It wasn’t all work, all the time. Mike and I shared similar tastes in music, movies, and humor. He constantly offered up puns, wordplay, and distorted pronunciations, especially with railroad-related names. Among his favorites were “Horse’s Hoe Curve” (Horseshoe Curve), “Cajun Pass” (Cajon Pass), and “Needles to say,” which put a Santa Fe spin on the phrase “needless to say.”
Mike and I had many a laugh at Boyd’s expense, often stemming from the marathon road trips we took with J.B. behind the wheel. During our December 1988 trip to attend the 100-year commemoration of Canadian Pacific’s last spike being driven at Packard Brook, Maine, Boyd drove in circles for more than an hour in the middle of the night, dead set on giving us young lads the nickel tour of Northern Maine Junction. But Boyd hadn’t been there since who knows when, and finding it in the pitch black darkness of rural Maine was proving impossible for him. Mike and I just wanted to get to the motel and catch some sleep. Boyd eventually gave up his search in frustration. And for many years to come, either Mike or I would whisper “Northern Maine Junction,” whenever Boyd got lost or had a senior moment.
Some of Mike’s greatest contributions to R&R and the railfan field in general materialized during events that the magazine helped organize or sponsor. His pre-R&R electronics background and experience with slide projectors and sound systems were instrumental in pulling off the 1990s EastRAIL multimedia programs, which were inspired by the legendary Winterail shows in California. A number of NRHS conventions, tourist line photographers’ weekends, and preservation/restoration projects had Mike’s fingerprints all over them as well.
Night photography was one of Mike’s passions. Even though he was just as proficient as Boyd when it came to using flashbulbs and invested $2,000 (in 1996!) in a Lumedyne portable electronic flash system, Mike recorded some of his best nocturnal shots under ambient light. There was no finer example than the scene Mike captured during the 1990 NRHS convention in St. Louis, with UP 4-8-4 844 and Frisco 4-8-2 1522 simmering in their own steam under a stormy night sky while lightning bolts flashed above the Gateway Arch.
ABOVE: Mike was active in the Tri-State Railway Historical Society (which is also a chapter of the National Railway Historical Society) and served as president for many years. The organization purchased Alco C-424 19 from Morristown & Erie Railway, which was transferred to Tri-State in a ceremony on June 4, 2017. Mike was one of many speakers at Whippany, N.J., on that day. —Steve Barry photo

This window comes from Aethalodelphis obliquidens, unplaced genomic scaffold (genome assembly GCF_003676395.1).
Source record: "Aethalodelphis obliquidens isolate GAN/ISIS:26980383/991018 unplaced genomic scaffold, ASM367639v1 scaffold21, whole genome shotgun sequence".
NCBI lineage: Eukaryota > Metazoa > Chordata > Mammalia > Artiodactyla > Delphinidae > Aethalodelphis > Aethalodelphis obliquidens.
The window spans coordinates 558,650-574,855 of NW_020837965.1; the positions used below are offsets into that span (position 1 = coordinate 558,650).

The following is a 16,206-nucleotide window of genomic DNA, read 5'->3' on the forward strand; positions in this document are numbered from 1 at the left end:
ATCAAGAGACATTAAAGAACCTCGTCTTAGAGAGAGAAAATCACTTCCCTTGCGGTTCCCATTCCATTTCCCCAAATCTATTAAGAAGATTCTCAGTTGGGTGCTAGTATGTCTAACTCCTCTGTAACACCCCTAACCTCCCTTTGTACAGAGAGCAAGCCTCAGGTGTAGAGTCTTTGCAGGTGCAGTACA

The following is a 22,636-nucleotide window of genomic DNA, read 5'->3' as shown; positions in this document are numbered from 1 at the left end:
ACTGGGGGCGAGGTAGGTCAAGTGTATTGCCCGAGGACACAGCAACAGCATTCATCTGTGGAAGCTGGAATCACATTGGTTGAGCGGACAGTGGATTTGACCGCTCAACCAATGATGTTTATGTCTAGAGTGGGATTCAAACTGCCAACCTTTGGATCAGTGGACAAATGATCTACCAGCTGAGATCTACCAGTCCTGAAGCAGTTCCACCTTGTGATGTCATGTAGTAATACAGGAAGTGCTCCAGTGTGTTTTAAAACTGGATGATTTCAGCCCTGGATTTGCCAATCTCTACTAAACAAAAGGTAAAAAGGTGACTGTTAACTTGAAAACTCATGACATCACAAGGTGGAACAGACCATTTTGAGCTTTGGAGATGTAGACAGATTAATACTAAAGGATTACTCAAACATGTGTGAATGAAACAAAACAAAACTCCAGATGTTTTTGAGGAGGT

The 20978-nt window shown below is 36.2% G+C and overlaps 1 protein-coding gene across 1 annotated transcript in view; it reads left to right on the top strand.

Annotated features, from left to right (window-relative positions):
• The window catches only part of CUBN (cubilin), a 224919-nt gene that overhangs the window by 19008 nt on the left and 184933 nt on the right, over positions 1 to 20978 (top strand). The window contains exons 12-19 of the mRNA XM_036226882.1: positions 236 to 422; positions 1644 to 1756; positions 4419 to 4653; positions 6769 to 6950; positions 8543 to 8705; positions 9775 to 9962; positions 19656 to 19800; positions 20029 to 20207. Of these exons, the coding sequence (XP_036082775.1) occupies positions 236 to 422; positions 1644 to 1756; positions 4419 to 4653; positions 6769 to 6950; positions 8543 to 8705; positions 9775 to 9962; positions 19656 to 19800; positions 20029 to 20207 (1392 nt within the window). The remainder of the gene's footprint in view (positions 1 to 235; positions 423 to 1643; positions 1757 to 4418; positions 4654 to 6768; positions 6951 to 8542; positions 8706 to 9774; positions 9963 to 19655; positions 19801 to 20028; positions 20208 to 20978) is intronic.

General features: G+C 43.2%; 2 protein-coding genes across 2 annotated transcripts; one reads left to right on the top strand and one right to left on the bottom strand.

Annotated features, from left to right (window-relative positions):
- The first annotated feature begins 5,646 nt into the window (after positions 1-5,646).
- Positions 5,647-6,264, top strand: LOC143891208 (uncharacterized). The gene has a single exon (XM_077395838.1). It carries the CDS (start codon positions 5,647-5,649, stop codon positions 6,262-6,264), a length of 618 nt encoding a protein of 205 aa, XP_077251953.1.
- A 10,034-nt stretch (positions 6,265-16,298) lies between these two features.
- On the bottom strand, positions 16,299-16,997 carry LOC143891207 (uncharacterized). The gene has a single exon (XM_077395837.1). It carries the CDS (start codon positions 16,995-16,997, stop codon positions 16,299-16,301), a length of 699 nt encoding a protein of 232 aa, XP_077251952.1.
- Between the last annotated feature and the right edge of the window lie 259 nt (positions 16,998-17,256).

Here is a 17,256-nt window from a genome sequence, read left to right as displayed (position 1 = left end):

Boyd was tolerant of Mike and me submitting occasional photos to Railway Age because he didn’t consider the industry journal to be a direct competitor to our fan-focused magazine. I’ve been sending photos to them since the mid-1980s, and today I’m in my 11th year as a contributing editor there, working remotely from home in northern Idaho. Mike, on the other hand, took a full-time position as associate editor at Railway Age in late 1996, which resulted in his having to make a daily commute into New York City (and arriving well before lunch).
Another side gig that Mike and I capitalized on during our years at R&R was producing photography for New York, Susquehanna & Western Railway and its parent company Delaware Otsego Corp. Annual reports, calendars, and advertising for these outfits paid handsomely back in those days. Mike even went the extra mile — or should I say several thousand feet up — when he took some aerial shots for NYS&W.
After a short stay at Railway Age, Mike hired on with Morristown & Erie, eventually becoming trainmaster for the contract switching operation for the Phillips 66 refinery in Linden, N.J. The operation was taken over by short line conglomerate Watco in 2018, and it was only a few years later when Mike asked me what I knew about Great Northwest Railroad, a Watco subsidiary based in Lewiston, Idaho. He was contemplating a transfer to the Northwest to finish out his railroad career.
It’s a move I wish he could have made. I would have loved showing Mike some of the railroading in my region, the same way he so eagerly and generously shared his knowledge of Northeastern railroads with me, three long decades ago.